New technology is being introduced into National Highways’ National Traffic Information Service (NTIS) which it says will make sure consistent and reliable information is available on the nation’s motorways and major A roads.
The service provides information that is vital to help both National Highways’ operations teams and the emergency services respond to incidents as efficiently as possible and to keep traffic moving.
It also helps road users plan their journeys, avoid delays and stay safe by supplying the latest information to electronic message signs on the network and journey planning digital platforms.
Under the new digital infrastructure, National Highways’ operations data is being transferred from a legacy to cloud infrastructure for the first time.
Alongside this, National Highways, formerly Highways England, will be able to share accurate and up-to-date information with road users regarding planned works, delays or any other congestion which may impact their journey.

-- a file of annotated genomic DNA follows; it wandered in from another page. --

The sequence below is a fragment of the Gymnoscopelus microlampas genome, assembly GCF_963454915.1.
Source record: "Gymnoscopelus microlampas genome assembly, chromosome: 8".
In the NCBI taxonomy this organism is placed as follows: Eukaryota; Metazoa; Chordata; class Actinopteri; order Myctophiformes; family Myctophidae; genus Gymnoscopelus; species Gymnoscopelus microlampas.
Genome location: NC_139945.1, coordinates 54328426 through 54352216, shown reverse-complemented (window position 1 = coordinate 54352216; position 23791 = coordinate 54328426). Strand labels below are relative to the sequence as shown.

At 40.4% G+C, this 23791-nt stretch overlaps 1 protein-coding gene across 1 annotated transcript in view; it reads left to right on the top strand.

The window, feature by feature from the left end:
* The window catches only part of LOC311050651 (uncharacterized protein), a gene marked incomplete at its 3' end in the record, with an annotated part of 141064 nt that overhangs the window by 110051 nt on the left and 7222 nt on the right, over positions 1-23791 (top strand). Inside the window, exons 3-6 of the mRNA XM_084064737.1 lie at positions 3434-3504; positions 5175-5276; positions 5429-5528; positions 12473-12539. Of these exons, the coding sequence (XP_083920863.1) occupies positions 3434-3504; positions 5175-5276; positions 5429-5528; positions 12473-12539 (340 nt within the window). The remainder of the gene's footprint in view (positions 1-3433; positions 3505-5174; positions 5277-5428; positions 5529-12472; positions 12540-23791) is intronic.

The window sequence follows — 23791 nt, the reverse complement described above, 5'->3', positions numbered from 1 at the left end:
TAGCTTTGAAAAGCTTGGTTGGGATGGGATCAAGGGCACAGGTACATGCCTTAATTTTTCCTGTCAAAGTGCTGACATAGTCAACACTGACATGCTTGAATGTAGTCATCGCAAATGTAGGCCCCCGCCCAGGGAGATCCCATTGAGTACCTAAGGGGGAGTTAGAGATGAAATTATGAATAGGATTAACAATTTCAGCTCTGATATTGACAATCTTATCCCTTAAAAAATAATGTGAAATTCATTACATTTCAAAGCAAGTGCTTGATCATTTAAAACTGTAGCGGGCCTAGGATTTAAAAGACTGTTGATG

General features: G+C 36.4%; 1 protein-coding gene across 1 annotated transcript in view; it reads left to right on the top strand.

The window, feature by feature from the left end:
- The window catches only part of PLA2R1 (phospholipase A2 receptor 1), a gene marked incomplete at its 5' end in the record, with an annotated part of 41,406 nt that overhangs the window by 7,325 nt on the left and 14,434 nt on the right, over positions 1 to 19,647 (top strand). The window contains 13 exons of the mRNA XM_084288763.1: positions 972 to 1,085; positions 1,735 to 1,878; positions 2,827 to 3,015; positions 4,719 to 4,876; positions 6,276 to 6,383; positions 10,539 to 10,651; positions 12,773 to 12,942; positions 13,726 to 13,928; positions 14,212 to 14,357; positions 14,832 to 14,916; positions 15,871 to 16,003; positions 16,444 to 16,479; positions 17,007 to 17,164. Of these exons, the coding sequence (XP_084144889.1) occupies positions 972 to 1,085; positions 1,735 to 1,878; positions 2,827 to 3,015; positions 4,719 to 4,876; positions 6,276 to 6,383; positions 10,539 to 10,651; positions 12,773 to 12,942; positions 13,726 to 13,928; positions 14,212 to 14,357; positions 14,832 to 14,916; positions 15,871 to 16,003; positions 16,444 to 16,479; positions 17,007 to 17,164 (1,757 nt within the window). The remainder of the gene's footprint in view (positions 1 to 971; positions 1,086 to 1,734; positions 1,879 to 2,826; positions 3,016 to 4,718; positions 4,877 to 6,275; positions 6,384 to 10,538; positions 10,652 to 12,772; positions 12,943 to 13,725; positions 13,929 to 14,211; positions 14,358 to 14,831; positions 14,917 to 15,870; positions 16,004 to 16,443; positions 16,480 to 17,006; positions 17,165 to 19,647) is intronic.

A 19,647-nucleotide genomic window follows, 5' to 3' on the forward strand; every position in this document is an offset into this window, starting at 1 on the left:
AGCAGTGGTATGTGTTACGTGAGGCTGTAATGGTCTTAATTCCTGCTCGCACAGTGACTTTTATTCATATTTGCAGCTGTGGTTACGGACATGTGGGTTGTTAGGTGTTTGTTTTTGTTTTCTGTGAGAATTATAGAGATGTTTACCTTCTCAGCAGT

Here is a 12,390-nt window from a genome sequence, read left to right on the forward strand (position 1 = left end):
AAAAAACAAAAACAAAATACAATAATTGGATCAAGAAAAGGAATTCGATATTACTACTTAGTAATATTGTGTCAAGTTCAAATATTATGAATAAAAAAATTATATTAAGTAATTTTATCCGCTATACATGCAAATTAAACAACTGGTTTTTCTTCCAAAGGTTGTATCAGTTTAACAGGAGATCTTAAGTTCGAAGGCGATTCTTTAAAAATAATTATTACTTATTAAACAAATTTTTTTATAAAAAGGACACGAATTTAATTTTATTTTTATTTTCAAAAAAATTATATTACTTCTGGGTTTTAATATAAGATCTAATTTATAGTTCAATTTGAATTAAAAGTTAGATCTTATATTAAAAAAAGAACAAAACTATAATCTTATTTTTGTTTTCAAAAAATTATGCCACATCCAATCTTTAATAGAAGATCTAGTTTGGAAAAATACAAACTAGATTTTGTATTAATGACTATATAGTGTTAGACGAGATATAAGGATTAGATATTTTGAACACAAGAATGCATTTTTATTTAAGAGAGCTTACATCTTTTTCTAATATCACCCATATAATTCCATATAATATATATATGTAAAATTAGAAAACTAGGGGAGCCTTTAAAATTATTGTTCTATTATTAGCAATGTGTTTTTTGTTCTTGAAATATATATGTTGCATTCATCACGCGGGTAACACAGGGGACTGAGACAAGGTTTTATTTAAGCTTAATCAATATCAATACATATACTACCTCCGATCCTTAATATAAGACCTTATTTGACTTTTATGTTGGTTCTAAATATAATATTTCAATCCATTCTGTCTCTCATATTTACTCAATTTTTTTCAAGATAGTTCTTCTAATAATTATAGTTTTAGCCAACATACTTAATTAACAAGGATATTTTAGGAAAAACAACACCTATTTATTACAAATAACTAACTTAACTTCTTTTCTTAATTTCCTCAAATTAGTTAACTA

National Highways’ Customer Service Director Melanie Clarke said: “This ground-breaking digital transformation will allow us to make positive changes to the way our roads are run and to vastly improve the journeys of road users both today and on the roads of the future.
“This is a small part of our Digital Roads strategy which is reverberating across National Highways fundamentally changing how our roads are designed, built, operated and used.”
As well as the operational benefits and giving road users better real-time route planning, the new system, introduced by Sopra Steria, will support the creation of an innovative digital twin representation of the strategic road network.
This will be used to map out motorways and major A roads in England digitally and will use machine learning (ML) and artificial intelligence (AI) to accurately predict the conditions of the roads up to 24 hours in advance.
National Highways says it will help to reduce the impact of both planned events, such as roadworks and football matches, and unplanned incidents such as road collisions both by improving the management of the road network through increased automation and enabling road users to better plan their journeys.
National Highways has set out its Digital Roads strategy on a new website and ‘virtual learning environment’.
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